Jose Reyes

Breaking down the huge Toronto-Miami trade

70 Comments

It’s not official yet, but here are some early thoughts on the trade as it’s currently being presented:

Blue Jays acquire SS Jose Reyes, RHP Josh Johnson, LHP Mark Buehrle, INF-OF Emilio Bonifacio, C John Buck and $4 million from the Marlins for SS Yunel Escobar, RHP Henderson Alvarez, SS Adeiny Hechvarria, LHP Justin Nicolino, OF Jake Marisnick, RHP Anthony DeSclafani and C Jeff Mathis.

– Of course, there’s the obvious thought: the Marlins are a joke and owner Jeffrey Loria needs to be forced out of baseball. That still applies.

That said, strictly as a baseball trade, this seems like a pretty good value for them. Reyes and Buehrle really shouldn’t have any trade value at all; the Marlins were the high bidders for both last year and signed them to backloaded contracts. Any time you can sign a free agent to a long-term deal and then trade him a year later, without eating any salary (though the Marlins did eat $4 million here), you’re coming out ahead. The back half of free agent deals are almost always worse than the front half.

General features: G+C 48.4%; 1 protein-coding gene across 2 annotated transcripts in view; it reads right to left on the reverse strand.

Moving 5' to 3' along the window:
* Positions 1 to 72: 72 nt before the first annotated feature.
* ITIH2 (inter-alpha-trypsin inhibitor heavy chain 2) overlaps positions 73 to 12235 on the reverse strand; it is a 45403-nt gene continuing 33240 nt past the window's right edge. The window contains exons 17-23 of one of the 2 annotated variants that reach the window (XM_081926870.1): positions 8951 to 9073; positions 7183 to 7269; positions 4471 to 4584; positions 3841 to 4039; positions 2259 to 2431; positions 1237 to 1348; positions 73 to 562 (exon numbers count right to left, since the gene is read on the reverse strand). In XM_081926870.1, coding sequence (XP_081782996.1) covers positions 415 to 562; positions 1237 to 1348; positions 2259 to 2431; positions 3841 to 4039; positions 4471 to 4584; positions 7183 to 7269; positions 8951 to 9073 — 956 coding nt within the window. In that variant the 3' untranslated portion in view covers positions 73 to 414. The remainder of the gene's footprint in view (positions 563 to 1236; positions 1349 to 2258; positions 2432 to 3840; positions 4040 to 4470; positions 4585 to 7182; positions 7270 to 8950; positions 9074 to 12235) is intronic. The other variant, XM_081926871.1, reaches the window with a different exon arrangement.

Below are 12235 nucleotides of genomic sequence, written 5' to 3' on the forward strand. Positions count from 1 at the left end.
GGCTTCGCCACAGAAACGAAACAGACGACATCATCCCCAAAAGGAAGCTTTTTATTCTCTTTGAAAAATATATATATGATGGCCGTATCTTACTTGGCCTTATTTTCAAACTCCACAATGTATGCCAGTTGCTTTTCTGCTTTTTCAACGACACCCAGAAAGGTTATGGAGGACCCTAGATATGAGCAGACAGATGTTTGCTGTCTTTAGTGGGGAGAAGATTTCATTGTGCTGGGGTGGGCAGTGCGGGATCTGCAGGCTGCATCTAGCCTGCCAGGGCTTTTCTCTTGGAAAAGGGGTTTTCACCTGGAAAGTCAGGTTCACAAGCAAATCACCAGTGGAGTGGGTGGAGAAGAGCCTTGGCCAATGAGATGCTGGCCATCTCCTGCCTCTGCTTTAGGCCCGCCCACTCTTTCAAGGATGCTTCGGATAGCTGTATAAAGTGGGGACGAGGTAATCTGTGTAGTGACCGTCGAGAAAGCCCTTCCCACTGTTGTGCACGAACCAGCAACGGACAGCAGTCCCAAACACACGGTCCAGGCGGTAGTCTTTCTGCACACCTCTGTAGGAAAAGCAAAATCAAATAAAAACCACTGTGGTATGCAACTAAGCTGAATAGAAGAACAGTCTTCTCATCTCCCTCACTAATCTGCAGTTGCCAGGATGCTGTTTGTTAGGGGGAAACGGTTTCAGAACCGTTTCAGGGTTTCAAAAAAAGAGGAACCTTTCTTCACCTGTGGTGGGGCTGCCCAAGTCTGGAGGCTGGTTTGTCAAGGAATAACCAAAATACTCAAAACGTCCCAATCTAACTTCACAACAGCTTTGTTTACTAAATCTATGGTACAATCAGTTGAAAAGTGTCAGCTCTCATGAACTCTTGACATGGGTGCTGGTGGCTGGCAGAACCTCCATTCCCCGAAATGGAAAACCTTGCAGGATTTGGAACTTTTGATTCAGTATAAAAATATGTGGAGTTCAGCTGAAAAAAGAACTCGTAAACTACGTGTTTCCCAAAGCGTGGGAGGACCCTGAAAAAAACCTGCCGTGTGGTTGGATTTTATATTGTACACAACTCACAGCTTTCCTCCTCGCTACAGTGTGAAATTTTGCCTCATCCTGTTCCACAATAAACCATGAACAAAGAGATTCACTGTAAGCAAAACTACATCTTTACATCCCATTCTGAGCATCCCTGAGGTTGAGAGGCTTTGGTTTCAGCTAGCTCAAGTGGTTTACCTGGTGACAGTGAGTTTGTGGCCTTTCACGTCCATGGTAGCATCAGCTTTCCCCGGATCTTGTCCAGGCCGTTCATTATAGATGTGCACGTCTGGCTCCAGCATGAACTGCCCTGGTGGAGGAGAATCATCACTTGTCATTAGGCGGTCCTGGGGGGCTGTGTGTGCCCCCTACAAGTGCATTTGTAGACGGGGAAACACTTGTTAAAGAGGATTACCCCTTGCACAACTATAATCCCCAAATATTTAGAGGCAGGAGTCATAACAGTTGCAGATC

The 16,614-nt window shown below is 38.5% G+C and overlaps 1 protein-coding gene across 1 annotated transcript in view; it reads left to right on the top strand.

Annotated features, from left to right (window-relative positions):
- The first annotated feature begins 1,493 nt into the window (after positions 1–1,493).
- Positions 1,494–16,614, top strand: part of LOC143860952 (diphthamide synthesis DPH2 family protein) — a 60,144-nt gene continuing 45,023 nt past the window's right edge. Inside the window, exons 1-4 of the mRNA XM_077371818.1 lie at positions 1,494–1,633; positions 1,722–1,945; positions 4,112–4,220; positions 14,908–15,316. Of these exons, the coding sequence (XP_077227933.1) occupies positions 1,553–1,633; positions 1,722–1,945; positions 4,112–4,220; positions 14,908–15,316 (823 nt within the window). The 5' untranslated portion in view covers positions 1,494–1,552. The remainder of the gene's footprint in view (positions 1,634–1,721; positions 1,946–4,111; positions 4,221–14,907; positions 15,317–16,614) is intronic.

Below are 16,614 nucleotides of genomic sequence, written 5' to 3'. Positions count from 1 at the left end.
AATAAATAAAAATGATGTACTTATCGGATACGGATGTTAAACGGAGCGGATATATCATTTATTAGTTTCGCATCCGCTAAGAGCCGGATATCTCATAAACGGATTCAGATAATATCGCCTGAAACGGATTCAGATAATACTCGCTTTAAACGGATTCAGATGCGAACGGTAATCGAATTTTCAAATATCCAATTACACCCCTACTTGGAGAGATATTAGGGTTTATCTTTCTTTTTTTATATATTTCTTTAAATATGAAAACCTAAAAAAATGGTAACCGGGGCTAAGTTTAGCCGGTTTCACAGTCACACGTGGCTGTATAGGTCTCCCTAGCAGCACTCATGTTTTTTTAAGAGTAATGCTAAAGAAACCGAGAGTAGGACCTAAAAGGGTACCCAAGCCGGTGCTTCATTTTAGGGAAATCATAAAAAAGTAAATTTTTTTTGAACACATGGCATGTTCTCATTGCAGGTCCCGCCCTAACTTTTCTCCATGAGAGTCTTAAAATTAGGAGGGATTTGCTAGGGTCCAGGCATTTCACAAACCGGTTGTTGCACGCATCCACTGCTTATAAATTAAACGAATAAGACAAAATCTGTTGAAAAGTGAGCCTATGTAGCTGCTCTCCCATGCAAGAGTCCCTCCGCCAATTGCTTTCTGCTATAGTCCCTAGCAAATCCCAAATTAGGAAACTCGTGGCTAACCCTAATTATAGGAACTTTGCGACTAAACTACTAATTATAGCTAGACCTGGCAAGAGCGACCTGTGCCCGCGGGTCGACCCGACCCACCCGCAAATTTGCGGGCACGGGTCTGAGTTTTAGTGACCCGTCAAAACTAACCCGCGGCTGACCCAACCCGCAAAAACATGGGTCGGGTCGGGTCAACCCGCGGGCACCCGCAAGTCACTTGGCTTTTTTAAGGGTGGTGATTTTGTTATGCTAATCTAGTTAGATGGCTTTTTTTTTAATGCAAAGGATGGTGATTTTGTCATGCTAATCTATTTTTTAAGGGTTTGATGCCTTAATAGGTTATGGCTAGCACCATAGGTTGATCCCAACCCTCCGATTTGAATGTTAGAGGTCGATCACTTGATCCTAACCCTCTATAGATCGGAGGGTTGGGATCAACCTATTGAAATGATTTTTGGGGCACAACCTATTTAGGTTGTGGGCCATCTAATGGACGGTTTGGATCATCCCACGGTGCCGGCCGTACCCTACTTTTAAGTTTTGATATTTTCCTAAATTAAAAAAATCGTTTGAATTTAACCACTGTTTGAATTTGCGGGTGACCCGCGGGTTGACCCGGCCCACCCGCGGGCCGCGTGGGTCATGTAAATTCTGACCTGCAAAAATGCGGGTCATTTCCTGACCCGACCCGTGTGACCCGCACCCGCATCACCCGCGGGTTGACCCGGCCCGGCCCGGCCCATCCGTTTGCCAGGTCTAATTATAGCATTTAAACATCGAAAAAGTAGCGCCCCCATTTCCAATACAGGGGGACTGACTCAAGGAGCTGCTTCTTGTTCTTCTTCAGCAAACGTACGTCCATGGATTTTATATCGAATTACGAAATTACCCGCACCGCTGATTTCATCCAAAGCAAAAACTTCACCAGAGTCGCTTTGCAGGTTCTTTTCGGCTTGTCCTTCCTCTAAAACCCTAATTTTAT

Working under that theory, the only two guys in the deal for the Marlins with significant trade value were Johnson, who is one year away from free agency, and Bonifacio, an arbitration-eligible speedster who is an adequate regular at a few positions but not really exceptional anywhere.

In return, the Marlins are getting a cheap No. 3 or 4 starter in Alvarez, a possible long-term shortstop in Hechevarria, two very good prospects who will both probably crack the bottom half of top 100 lists next spring in Nicolino and Marisnick, a possible bullpen arm in DeSclafani and whatever Escobar brings back in trade. That’s pretty good. Better still if catcher Travis d’Arnaud was in there, but that probably would have required eating more salary than the Marlins were willing to do.

If this were a computer simulation, one could make a great argument that the Marlins came out ahead here. Figuring that they weren’t going to contend in 2013 anyway, they might as well start over, tank next year and then try to load up again come 2014 or ’15.

However, this is no computer simulation. The Marlins just took a big ol’ crap on everyone who has supported them in recent years and ticked off their lone remaining star in Giancarlo Stanton. Also, it’s hard to imagine free agents will line up to sign with them, even if they do offer to overpay, after what happened to Reyes, Buehrle and Heath Bell. It’s going to take more than a year or two to recover from this.

– As for the Blue Jays, well, they obviously got a whole lot better. The rotation now lines up as Johnson, Buehrle, Brandon Morrow, Ricky Romero and probably J.A. Happ. Kyle Drabek will return from Tommy John sometime next year, and the team still has some quality pitching prospects behind them.

The lineup could look like:

SS Reyes
2B Bonifacio
RF Jose Bautista
DH/1B Edwin Encarnacion
1B/DH Adam Lind/free agent
3B Brett Lawrie
CF Colby Rasmus
C J.P. Arencibia
LF Free agent/Rajai Davis